U.S. should try choosing its leaders at random

Tyler Brown from Reading, Pennsylvania, writes the following in a letter to The Reading Eagle:

Your Oct. 23 editorial (“Be prepared when casting votes this fall”) claims that it’s time to get ready to make an informed vote. But being informed makes no difference. A candidate’s decision to run for office is disqualifying in itself.

People do not run for office for altruistic reasons, they run because they are power hungry ne’er-do-wells seeking to leech off productive members of society. Even the most blameless person would be corrupted by our dirty, money-laden election process.

The simplest fix would be to make a non-vote count as a vote for sortition. Consider that in 2020 there were about 255 million U.S. citizens. Roughly 81 million voted for Joe Biden and 74 million for Donald Trump. Another 5 million voted for someone else, bringing the total to about 160 million.

Therefore about 95 million citizens did not vote at all. Why should their voice not count? They all saw the candidates, considered all options and decided not to vote. Biden was about 14 million votes short. In such a case the office should be filled by random draw much like jury duty.

If a candidate cannot even win a plurality of their constituents, then what real claim can they possibly have to hold office? The very inventors of democracy, the Athenians, considered sortition to be the test of a democracy. They considered voting to be oligarchic.

I’d much rather entrust the future of our country to randomly chosen citizens rather than partisan politicians.

In a response, Daniel Jamar writes:

How could sortition ever happen when the only people that would benefit is the general population? Lawyers and politicians make the rules and it would largely put them out of business.

7 Responses

  1. While it may seem absurd to fill a single-seat office such as POTUS at random, I’ve always advocated for this logic to be applied to multi-seat elections: those who chose not to vote for any candidate should be put in a lottery from which as many representatives would be drawn as was the percentage of abstention, the final result being a mixed chamber (elected and allotted, in a proportion organically decided by the people themselves).

    Liked by 1 person

  2. Arturo,

    While having a “natural” partition of power based on the choice of the citizens at the ballot box is a real advantage of this proposal, the standard argument against having allotted and elected delegates in the same chamber, i.e., that as professionals the elected would have a built-in advantage, seems like a real objection. I wonder if there is a way to have a similar ballot-box determined partition of power while keeping the elected and the allotted in separate chambers or separate stages of the process.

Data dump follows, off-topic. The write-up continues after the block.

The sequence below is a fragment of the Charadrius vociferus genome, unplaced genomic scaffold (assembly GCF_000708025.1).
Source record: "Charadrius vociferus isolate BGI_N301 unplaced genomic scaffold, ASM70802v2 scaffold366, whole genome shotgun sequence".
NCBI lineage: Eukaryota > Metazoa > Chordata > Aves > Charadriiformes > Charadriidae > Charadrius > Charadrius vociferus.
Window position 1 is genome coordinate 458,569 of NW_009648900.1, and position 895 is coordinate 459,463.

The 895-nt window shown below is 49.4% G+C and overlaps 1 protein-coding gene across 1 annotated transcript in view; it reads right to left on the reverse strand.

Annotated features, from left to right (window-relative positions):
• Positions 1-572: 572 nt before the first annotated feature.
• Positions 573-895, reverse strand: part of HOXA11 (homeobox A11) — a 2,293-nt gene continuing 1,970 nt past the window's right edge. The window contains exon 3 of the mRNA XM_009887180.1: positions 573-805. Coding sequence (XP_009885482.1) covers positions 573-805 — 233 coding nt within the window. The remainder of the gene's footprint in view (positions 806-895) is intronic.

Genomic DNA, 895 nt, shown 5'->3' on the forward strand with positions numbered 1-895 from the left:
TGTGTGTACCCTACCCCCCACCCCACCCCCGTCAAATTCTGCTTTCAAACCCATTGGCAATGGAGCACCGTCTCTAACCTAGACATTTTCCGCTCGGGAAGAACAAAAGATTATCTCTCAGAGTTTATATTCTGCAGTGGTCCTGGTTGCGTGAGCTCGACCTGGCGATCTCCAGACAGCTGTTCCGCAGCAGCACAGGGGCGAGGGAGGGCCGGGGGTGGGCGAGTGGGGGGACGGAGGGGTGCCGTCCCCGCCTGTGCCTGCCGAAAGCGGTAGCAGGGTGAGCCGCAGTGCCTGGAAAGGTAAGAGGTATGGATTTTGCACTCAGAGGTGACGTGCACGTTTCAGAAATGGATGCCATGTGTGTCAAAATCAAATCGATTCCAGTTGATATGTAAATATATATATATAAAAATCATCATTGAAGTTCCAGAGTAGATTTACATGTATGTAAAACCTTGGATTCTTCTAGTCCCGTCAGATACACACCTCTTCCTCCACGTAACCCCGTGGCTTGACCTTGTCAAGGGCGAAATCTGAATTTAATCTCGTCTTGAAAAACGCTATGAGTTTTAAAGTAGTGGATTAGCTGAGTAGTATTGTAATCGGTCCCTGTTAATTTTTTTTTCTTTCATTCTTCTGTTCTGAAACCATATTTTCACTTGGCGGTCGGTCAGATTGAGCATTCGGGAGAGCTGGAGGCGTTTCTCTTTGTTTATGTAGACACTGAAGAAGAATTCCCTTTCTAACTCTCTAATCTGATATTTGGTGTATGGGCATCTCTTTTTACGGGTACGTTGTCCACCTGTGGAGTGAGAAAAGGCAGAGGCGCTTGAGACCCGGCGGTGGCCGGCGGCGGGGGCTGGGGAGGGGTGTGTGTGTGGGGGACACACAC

3. Yoram,
    That does not seem to me like an insurmountable objection. With the right procedures in place to empower the allotted delegates (secret ballot, a separate Citizens’ Caucus, etc.) they could be the ones who tilt the balance and hence hold the power.


  4. It seems to me this issue is more serious than you take it to be, Arturo. I don’t think it is ever easy to overcome the advantage professionals have over amateurs, and I don’t think there would be a straightforward solution in this case.

    Specifically, a secret ballot, like any kind of secrecy, is always problematic, creating opportunities for uncertainty, suspicion and manipulation. I would suspect it would only further empower the professionals. Secrecy is generally to be avoided in a democratic political system.


  5. While we can’t know for certain about the dynamics of combining elected members and allotted members in the legislative process, as a former politician myself, I am pretty sure this would not work well at all… especially if they were in the SAME chamber, but also if the elected and allotted were in separate chambers, as in a hybrid bicameral system. Here is an academic paper I wrote on the subject:


  6. Terry,
    I have revisited your paper and I have found myself again agreeing with all the points you make.
    However, you did not address the key feature of the system proposed here, namely that the elected and the allotted represent different sections of the people.
    You wrote:
    Portraying themselves as champions for their constituents, the elected leaders would likely play the “natural aristocracy” card. It is easy to predict the themes they might use—dismissing the sortition chamber as “a random gaggle of dishwashers and hairdressers who are completely unaccountable to you, the people, because they never have to face you in an election.”
    The answer would be as follows: “They never have to face you in an election because they are representing other people who do not trust anyone who stands in an election pretending to represent them.”


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